Today my lunch date cancelled on me at the last minute. Selfishly, I spent the next forty-five minutes after finding this out swirling through a range of emotion while trying my best not to escalate a bummer situation into a full on big deal. Once I got a grip on myself I was able to think about all the things it takes to keep a situation from escalating unnecessarily and here’s what I came up with.
1. Feel your feeling but don’t let your feeling control your reaction.
If something truly upsetting happens feel free to take a minute and freak the fuck out. Boss send you a tongue and cheek, condescending email? Take a moment to feel angry that they’re such assholes but then reign that shit in because those are just feelings – more times than not they aren’t based in any real reality. Additionally, it is ok to feel a certain way about something. Actively trying not to be disappointed when you are disappointed isn’t healthy for your mental, emotional, or physical health. Allow yourself some grace to feel those feeling but understand that if you those guide how you respond no good will come.
2. Give yourself a minute.
… or any hour, or a day. Don’t ever feel pressured to respond to a situation when you haven’t properly taken the time you need to process what’s really going on. If you try to amend the problem while you’re still feeling upset (see above) you’re probably going to regret what comes next. If it’s a pressing matter that you can’t take all the time in the world to figure out remember to be urgent but not hasty.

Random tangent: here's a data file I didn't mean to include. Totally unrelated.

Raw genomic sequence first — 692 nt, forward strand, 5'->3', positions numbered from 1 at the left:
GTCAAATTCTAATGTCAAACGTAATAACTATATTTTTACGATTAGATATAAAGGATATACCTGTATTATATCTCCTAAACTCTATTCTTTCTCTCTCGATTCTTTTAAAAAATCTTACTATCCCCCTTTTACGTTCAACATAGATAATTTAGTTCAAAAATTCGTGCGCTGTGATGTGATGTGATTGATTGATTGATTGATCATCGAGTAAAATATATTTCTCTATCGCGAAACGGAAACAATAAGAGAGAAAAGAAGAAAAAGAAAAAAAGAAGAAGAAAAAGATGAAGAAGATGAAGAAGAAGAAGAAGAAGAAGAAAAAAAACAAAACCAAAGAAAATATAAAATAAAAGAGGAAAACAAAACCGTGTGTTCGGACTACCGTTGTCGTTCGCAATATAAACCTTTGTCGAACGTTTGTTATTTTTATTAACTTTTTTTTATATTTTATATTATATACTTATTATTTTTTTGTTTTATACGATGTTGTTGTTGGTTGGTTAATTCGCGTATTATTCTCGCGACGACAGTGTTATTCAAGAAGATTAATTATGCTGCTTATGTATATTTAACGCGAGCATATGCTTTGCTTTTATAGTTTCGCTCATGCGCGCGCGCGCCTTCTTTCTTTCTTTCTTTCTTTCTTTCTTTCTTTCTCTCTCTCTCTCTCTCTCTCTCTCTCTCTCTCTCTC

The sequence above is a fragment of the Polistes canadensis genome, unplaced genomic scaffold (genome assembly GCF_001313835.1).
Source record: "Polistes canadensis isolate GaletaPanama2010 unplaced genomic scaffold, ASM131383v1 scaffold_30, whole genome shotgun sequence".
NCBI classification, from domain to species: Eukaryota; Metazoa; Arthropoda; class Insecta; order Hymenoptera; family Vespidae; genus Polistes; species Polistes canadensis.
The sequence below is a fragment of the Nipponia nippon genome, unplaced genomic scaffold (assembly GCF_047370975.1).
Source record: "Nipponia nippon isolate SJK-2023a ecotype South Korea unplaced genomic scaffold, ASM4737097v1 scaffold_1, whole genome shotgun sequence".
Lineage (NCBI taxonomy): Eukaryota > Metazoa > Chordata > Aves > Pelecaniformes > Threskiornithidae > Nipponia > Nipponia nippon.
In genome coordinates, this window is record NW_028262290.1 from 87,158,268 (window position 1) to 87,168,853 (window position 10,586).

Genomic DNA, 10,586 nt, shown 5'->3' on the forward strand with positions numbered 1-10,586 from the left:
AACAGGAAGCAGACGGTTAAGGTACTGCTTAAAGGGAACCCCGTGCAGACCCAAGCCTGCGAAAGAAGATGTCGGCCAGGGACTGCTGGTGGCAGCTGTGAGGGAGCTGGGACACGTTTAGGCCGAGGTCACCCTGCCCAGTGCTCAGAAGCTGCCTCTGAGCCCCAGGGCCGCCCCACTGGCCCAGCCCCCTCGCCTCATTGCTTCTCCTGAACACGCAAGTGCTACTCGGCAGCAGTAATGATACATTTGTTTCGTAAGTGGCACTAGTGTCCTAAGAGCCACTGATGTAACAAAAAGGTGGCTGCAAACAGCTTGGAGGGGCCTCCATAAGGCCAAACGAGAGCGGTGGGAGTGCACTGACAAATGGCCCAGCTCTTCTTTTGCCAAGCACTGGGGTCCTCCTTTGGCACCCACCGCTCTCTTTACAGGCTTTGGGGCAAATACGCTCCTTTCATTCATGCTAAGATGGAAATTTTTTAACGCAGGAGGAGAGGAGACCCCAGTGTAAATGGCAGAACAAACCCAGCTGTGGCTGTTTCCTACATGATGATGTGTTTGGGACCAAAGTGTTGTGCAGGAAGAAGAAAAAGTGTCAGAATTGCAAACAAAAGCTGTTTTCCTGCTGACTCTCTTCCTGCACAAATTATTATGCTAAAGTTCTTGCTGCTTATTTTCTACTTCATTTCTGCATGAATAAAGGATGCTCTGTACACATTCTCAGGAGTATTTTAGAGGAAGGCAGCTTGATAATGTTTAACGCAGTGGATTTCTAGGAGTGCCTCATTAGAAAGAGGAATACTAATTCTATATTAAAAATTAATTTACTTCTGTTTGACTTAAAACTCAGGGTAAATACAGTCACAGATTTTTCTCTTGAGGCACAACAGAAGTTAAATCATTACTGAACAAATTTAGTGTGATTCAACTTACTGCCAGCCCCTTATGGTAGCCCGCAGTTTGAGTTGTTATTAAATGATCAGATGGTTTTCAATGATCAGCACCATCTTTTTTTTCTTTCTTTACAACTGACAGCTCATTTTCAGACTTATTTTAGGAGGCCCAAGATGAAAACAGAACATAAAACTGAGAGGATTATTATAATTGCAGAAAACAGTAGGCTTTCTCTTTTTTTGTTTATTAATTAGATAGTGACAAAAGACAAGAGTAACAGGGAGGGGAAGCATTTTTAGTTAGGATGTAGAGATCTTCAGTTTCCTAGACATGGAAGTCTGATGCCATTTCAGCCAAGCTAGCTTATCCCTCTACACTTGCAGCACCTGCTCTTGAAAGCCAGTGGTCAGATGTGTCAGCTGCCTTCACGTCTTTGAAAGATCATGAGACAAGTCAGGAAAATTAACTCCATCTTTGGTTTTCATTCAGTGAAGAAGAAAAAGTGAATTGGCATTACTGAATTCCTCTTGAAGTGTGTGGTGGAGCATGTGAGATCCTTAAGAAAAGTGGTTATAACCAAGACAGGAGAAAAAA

3. Talk yourself through it.
Whenever I’m in any situation that I know can go from 0 – 60 in a matter of minutes I always talk to myself. It sounds crazy but sometimes saying what’s going on out loud can help you to realize how absurd your initial reaction might be. If talking to yourself sounds to out there for you call your mom or a close friend who you know will listen to you without jumping in right away and use them as a sounding board.
4. Put yourself in their shoes.
In other words, try to change your perspective on the situation by seeing it from their point of view. This isn’t always easy, but it becomes easier to do with maturity and is the best way to quickly get over a mishap or miscommunication. 9 times out of 10 tense situations are never about the other person but about our own drama/insecurities/feelings that we’re misdirecting at other things. If at least one person involved can take a step back and attempt to see things from both sides than you have a greater empathy for where everyone else might be coming from and thus less likely to react dramatically.
5. Take ownership for you part.
If the issue at hand is accusing you of something or calling you out on something and you’r reaction is defensive – that’s valid, it’s only human nature to get defensive when we feel we’re being attacked. However, don’t skip out on the blame or any acknowledgement that you did something at some point to make this all transpire. Be accountable for your actions and that small gesture usually deescalates everything with a snap of your fingers.
6. Be able to let it go.
Maybe I’ve been listening to too much of the Frozen soundtrack, but really at the end of the day you need to LET IT GO! Do you really want to spend precious time out of your life making unfortunate things into huge, tension filled situations? No, you don’t. Life is too short to have arguments over nothing. So your boss sent you a snarky email – so what, their your boss it’s in their job description to piss people off sometimes, when you’re the boss you’ll do the same thing. Ditto the whole lunch date situation. So what, he cancelled our date last minute, he’s human and he’s busy – while I’m allowed a small amount of time to be passively aggressively disappointed about it, there really isn’t time in my life to hold it against him. 90% of the time the things we escalate are really #firstworldproblems and as my mother use to say, “if you really want something to cry about, I’ll be sure to give you one.”